When Tina Merritt gave birth to her son Graham six years ago, she expected what all new mothers expect: a joyous experience getting to know her baby. Instead, she found that she was terrified of her own child.
“I came home and I cried for hours straight. I was afraid that somebody would leave me alone with this baby that I had no clue how to take care of,” she recalls.
Stricken with the fear that she would be an incompetent mother, Merritt went back to work when Graham was 6 weeks old, ceding most...
Avoiding social contact is a common pattern you might notice when falling into depression. Some people skip activities they normally enjoy and isolate themselves from the world. Others turn to alcohol or junk food to mask their pain and unhappiness.
Depression traps vary from person to person, but what they have in common is that they can serve to worsen your mood, perpetuating a vicious cycle. Here are six behavioral pitfalls that often accompany depression -- and how you can steer clear of them as you and your doctor and therapist work on getting back on track.
Trap #1: Social Withdrawal
Social withdrawal is the most common telltale sign of depression.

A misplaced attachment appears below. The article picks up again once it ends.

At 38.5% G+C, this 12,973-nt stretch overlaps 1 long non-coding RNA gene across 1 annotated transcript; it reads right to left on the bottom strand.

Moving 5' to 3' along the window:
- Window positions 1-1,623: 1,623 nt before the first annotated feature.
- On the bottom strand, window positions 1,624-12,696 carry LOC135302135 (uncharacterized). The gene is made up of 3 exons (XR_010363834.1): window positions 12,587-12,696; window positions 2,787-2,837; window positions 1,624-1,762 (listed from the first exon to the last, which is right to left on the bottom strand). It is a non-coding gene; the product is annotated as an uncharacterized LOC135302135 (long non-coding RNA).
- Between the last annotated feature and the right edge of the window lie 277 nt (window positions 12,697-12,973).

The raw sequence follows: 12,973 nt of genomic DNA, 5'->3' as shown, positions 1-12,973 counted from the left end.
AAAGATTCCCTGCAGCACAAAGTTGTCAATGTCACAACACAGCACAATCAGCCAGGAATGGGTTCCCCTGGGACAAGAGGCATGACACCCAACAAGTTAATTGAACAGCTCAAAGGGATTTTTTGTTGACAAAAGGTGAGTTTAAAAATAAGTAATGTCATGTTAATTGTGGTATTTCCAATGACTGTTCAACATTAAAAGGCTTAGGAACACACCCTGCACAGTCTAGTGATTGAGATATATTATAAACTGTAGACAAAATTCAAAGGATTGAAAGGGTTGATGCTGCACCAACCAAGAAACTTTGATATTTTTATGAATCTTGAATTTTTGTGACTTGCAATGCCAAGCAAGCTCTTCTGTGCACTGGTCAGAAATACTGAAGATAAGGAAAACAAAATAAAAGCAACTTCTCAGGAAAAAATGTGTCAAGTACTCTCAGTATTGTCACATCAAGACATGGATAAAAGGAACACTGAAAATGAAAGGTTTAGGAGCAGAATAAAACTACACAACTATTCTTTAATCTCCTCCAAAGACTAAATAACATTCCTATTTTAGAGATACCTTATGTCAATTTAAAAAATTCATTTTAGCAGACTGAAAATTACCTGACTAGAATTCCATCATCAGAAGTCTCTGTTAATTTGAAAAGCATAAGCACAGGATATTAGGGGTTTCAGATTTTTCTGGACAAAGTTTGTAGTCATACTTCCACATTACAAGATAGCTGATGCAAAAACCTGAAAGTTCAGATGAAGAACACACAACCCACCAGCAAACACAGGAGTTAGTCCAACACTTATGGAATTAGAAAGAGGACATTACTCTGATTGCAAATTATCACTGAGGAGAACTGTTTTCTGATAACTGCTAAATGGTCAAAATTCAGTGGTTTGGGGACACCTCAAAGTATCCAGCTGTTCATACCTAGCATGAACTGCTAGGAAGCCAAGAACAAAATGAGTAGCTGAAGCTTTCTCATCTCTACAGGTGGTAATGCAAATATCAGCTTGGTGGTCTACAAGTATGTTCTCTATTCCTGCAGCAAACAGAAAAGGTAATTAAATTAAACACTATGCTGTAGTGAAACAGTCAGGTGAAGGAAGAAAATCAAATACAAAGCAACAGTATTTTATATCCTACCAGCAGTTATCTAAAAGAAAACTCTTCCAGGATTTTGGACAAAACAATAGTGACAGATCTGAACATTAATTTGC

"When we're clinically depressed, there's a very strong urge to pull away from others and to shut down," says Stephen Ilardi, PhD, author of books including The Depression Cure and associate professor of psychology at the University of Kansas. "It turns out to be the exact opposite of what we need."
"In depression, social isolation typically serves to worsen the illness and how we feel," Ilardi says. "Social withdrawal amplifies the brain's stress response. Social contact helps put the brakes on it."
The Fix: Gradually counteract social withdrawal by reaching out to your friends and family. Make a list of the people in your life you want to reconnect with and start by scheduling an activity.
Trap #2: Rumination
A major component of depression is rumination, which involves dwelling and brooding about themes like loss and failure that cause you to feel worse about yourself.
Rumination is a toxic process that leads to negative self-talk such as, "It's my own fault. Who would ever want me a friend?"